But it is even more impressive to walk outside into a real Bronze Age street, and see all of the other homes lining it.

And to walk the length of it, seeing the precise lanes running off it before reaching a grand, ancient marketplace.

This is the marvel of Mohenjo Daro, one of the earliest cities in the world.

In its day, about 2600 BC, its complex planning, incredible architecture, and complex water and sewage systems made it one of the most advanced urban settings anywhere. It was a city thought to have housed up to 35,000 inhabitants of the great Indus civilisation.

While I was overwhelmed by the scale and wonderment of it all, my eminent guide to the site was almost in tears of despair.

"Every time I come here, I feel worse than the previous time," says Dr Asma Ibrahim, one of Pakistan's most accomplished archaeologists.

"I haven't been back for two or three years," she says. "The losses since then are so immense and it breaks my heart."

Dr Ibrahim starts to point out signs of major decay.

In the lower town of Mohenjo Daro, where the middle and working classes once lived, the walls are crumbling from the base upwards. This is new damage.

The salt content of the ground water is eating away at the bricks that, before excavation, had survived thousands of years.

As we move to the upper town where the elite of the Indus civilization would have lived, and where some of the signature sites like the large public bath lie, it appears even worse.

Some walls have collapsed completely, others seem to be close to doing so.

"It is definitely a complicated site to protect, given the problems of salinity, humidity and rainfall," says Dr Ibrahim. "But most of the attempts at conservation by the authorities have been so bad and so amateur they have only accelerated the damage."

One method used has been to cover all the brickwork across the vast site with mud slurry, in the hope the mud will absorb the salt and moisture.

But where the mud has dried and crumbled, it has taken with it fragments of ancient brick, and the decay goes on underneath.

There are even parts of the site where millennia-old bricks have been replaced with brand new ones.

"In a way, it is testament to Mohenjo Daro that it is still standing, given everything that has been thrown at it in the last few decades in the name of conservation," says Dr Ibrahim.

Even the Mohenjo Daro museum has been looted, with many of its famous seals (thought to have been used by traders) among the artefacts that were stolen. They have not been recovered.

A guide at the site says he too has seen the dramatic changes in its condition and upkeep.

And while Pakistani visitors do still come on public holidays, he says very few foreign tourists visit Mohenjo Daro now. He suggests that might be because of Pakistan's security problems.

Given the damage being done to this World Heritage Site, a poor tourism strategy has become the least of its troubles.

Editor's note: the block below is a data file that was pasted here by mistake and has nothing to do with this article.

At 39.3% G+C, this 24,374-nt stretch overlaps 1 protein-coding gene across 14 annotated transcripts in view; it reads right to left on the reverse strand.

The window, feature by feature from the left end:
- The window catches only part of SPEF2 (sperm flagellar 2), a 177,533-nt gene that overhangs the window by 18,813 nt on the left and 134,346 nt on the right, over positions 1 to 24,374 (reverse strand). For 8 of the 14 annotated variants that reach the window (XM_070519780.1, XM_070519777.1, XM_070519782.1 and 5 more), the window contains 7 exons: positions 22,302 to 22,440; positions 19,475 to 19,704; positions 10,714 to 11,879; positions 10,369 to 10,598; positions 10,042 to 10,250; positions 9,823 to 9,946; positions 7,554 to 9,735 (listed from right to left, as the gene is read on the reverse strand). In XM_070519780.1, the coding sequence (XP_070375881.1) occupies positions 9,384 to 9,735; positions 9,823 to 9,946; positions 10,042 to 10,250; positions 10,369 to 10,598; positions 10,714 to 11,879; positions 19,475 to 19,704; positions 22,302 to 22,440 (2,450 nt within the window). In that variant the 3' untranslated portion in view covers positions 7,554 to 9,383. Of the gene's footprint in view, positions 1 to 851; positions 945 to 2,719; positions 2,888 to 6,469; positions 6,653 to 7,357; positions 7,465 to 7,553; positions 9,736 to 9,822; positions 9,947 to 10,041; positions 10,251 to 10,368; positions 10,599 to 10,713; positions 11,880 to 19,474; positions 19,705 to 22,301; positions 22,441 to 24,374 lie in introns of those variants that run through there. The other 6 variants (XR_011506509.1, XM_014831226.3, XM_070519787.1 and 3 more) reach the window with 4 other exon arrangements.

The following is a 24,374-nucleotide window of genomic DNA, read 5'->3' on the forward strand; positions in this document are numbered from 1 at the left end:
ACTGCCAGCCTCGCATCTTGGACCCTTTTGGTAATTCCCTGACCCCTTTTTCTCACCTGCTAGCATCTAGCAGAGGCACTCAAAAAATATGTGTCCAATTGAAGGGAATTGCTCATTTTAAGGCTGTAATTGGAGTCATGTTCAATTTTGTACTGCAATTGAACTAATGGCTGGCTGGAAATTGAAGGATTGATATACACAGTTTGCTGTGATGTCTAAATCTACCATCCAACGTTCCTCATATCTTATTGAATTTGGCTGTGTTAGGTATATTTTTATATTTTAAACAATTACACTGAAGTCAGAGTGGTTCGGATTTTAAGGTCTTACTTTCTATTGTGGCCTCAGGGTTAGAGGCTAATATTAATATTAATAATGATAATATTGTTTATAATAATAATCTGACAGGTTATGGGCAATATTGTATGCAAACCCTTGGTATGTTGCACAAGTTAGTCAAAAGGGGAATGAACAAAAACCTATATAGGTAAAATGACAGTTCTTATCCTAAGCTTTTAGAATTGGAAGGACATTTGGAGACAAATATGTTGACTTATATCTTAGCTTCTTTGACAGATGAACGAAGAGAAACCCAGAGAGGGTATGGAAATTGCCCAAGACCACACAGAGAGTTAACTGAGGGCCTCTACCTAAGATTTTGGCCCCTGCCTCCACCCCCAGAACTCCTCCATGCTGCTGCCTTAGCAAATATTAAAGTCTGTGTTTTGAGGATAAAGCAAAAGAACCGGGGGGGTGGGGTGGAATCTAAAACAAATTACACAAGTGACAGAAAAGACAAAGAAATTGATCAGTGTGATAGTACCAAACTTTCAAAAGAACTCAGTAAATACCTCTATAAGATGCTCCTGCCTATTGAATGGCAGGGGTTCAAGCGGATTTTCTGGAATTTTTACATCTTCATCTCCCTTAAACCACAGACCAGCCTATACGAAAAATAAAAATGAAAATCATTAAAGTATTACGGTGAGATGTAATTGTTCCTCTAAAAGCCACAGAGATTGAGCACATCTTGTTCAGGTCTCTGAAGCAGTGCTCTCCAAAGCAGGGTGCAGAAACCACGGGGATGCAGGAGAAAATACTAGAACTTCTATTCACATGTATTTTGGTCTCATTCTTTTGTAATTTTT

It was the government of Pakistan that was in charge of Mohenjo Daro for decades, but recently responsibility was handed over to the provincial authorities in Sindh. They have now set up a technical committee to rescue the site.

"We need urgently to listen to experts from all fields to save Mohenjo Daro," says Dr Ibrahim.

"Yes, there is salinity, but local farmers have worked out how to overcome that problem so why can't we? But we have to do something soon, because if things carry on like this, in my assessment, the site will not last more than 20 years."

One saving grace may be that some of the city remains unexcavated and so remains protected.

Some experts have gone so far as to suggest the entire site should be buried again to halt its decline.

It is a sign of the desperation of those who love Mohenjo Daro, and who are pained to see a city that once rivalled sites of its contemporary civilisations in Egypt, Mesopotamia and China, losing its glory in this undignified way.

Maqbool, Aleem. 2012. "Mohenjo Daro: Could this ancient city be lost forever?". BBC News. Posted: June , 2012. Available online: http://www.bbc.co.uk/news/magazine-18491900

Tuesday, July 10, 2012

Complex Thinking Behind the Bow and Arrow

University of Tübingen and South African researchers have revealed sophisticated design and technology developed by early humans.

The bow and arrow have long been regarded as a possible indicator of culture in prehistoric times. Bows and arrows appear to have been in use for some 64,000 years, given evidence from South Africa. Until recently, their significance in human cognitive ability was unclear. Now two researchers have been able to decode the conceptual foundations of the bow and arrow. The results of the study, by Miriam Haidle of the Heidelberg Academy's ROCEEH project (sponsored by the Senckenberg Research Institute) and the University of Tübingen and Marlize Lombard of the University of Johannesburg, appear in the latest edition of the Cambridge Archaeological Journal.